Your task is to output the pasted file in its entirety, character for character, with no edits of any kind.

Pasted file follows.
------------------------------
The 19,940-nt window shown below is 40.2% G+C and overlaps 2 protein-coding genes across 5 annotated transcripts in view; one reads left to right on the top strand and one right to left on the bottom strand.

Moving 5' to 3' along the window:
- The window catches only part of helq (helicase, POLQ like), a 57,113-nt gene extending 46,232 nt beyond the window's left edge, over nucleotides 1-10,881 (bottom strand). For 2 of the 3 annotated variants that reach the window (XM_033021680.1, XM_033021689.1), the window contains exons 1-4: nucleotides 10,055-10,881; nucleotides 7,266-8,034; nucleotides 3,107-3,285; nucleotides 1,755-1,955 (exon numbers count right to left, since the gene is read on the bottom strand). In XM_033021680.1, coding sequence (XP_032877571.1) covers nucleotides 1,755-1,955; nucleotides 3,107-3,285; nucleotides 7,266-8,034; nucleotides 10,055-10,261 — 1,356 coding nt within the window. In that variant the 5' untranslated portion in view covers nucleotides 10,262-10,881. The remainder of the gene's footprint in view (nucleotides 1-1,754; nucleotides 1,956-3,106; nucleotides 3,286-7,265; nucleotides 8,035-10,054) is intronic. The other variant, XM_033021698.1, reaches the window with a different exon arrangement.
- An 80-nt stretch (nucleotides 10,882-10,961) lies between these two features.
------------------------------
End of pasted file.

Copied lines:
The 19,940-nt window shown below is 40.2% G+C and overlaps 2 protein-coding genes across 5 annotated transcripts in view; one reads left to right on the top strand and one right to left on the bottom strand.

Moving 5' to 3' along the window:
- The window catches only part of helq (helicase, POLQ like), a 57,113-nt gene extending 46,232 nt beyond the window's left edge, over nucleotides 1-10,881 (bottom strand). For 2 of the 3 annotated variants that reach the window (XM_033021680.1, XM_033021689.1), the window contains exons 1-4: nucleotides 10,055-10,881; nucleotides 7,266-8,034; nucleotides 3,107-3,285; nucleotides 1,755-1,955 (exon numbers count right to left, since the gene is read on the bottom strand). In XM_033021680.1, coding sequence (XP_032877571.1) covers nucleotides 1,755-1,955; nucleotides 3,107-3,285; nucleotides 7,266-8,034; nucleotides 10,055-10,261 — 1,356 coding nt within the window. In that variant the 5' untranslated portion in view covers nucleotides 10,262-10,881. The remainder of the gene's footprint in view (nucleotides 1-1,754; nucleotides 1,956-3,106; nucleotides 3,286-7,265; nucleotides 8,035-10,054) is intronic. The other variant, XM_033021698.1, reaches the window with a different exon arrangement.
- An 80-nt stretch (nucleotides 10,882-10,961) lies between these two features.